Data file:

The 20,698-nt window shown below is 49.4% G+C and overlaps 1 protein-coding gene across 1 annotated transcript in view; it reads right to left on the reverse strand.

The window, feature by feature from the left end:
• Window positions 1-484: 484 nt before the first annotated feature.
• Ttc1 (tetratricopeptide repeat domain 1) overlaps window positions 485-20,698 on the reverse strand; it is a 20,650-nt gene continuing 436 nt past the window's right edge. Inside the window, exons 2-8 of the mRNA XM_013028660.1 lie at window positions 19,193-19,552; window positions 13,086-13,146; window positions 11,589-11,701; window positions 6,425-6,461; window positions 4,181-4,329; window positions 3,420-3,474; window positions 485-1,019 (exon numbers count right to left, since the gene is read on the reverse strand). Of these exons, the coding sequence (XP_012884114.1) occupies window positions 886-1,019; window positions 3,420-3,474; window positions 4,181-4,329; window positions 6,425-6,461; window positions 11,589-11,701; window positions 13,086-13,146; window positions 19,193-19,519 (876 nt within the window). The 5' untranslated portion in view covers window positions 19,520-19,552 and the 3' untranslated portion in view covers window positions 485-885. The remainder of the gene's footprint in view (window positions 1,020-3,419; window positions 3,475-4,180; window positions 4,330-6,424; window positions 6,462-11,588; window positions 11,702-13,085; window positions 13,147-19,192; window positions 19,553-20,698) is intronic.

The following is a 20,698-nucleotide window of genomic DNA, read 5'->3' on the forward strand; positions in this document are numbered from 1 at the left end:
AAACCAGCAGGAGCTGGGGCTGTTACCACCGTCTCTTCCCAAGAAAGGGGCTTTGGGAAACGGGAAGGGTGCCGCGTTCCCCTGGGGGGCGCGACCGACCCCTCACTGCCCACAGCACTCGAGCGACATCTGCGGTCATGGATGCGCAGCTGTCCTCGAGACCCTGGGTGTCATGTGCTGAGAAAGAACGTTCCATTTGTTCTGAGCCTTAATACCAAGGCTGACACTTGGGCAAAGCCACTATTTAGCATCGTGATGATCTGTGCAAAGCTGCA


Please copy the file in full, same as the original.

The 20,698-nt window shown below is 49.4% G+C and overlaps 1 protein-coding gene across 1 annotated transcript in view; it reads right to left on the reverse strand.

The window, feature by feature from the left end:
• Window positions 1-484: 484 nt before the first annotated feature.
• Ttc1 (tetratricopeptide repeat domain 1) overlaps window positions 485-20,698 on the reverse strand; it is a 20,650-nt gene continuing 436 nt past the window's right edge. Inside the window, exons 2-8 of the mRNA XM_013028660.1 lie at window positions 19,193-19,552; window positions 13,086-13,146; window positions 11,589-11,701; window positions 6,425-6,461; window positions 4,181-4,329; window positions 3,420-3,474; window positions 485-1,019 (exon numbers count right to left, since the gene is read on the reverse strand). Of these exons, the coding sequence (XP_012884114.1) occupies window positions 886-1,019; window positions 3,420-3,474; window positions 4,181-4,329; window positions 6,425-6,461; window positions 11,589-11,701; window positions 13,086-13,146; window positions 19,193-19,519 (876 nt within the window). The 5' untranslated portion in view covers window positions 19,520-19,552 and the 3' untranslated portion in view covers window positions 485-885. The remainder of the gene's footprint in view (window positions 1,020-3,419; window positions 3,475-4,180; window positions 4,330-6,424; window positions 6,462-11,588; window positions 11,702-13,085; window positions 13,147-19,192; window positions 19,553-20,698) is intronic.

The following is a 20,698-nucleotide window of genomic DNA, read 5'->3' on the forward strand; positions in this document are numbered from 1 at the left end:
AAACCAGCAGGAGCTGGGGCTGTTACCACCGTCTCTTCCCAAGAAAGGGGCTTTGGGAAACGGGAAGGGTGCCGCGTTCCCCTGGGGGGCGCGACCGACCCCTCACTGCCCACAGCACTCGAGCGACATCTGCGGTCATGGATGCGCAGCTGTCCTCGAGACCCTGGGTGTCATGTGCTGAGAAAGAACGTTCCATTTGTTCTGAGCCTTAATACCAAGGCTGACACTTGGGCAAAGCCACTATTTAGCATCGTGATGATCTGTGCAAAGCTGCA